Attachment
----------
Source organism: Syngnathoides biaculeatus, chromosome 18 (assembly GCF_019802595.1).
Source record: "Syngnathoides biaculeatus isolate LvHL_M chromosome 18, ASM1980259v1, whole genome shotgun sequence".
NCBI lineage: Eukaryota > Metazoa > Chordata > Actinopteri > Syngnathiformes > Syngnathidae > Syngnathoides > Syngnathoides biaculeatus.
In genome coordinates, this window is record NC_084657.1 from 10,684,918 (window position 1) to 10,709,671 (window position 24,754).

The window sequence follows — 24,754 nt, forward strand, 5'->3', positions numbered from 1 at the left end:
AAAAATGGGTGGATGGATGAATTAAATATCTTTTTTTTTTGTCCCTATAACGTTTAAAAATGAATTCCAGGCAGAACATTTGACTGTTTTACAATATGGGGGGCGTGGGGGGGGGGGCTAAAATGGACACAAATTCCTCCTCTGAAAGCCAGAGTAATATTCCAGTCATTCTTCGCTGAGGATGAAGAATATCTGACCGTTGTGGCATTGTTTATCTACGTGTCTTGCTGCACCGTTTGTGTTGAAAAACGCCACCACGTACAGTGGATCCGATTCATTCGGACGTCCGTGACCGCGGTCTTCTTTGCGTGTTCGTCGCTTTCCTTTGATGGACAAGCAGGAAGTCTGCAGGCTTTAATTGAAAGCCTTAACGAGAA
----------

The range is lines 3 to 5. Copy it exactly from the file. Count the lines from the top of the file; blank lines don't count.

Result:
NCBI lineage: Eukaryota > Metazoa > Chordata > Actinopteri > Syngnathiformes > Syngnathidae > Syngnathoides > Syngnathoides biaculeatus.
In genome coordinates, this window is record NC_084657.1 from 10,684,918 (window position 1) to 10,709,671 (window position 24,754).

The window sequence follows — 24,754 nt, forward strand, 5'->3', positions numbered from 1 at the left end: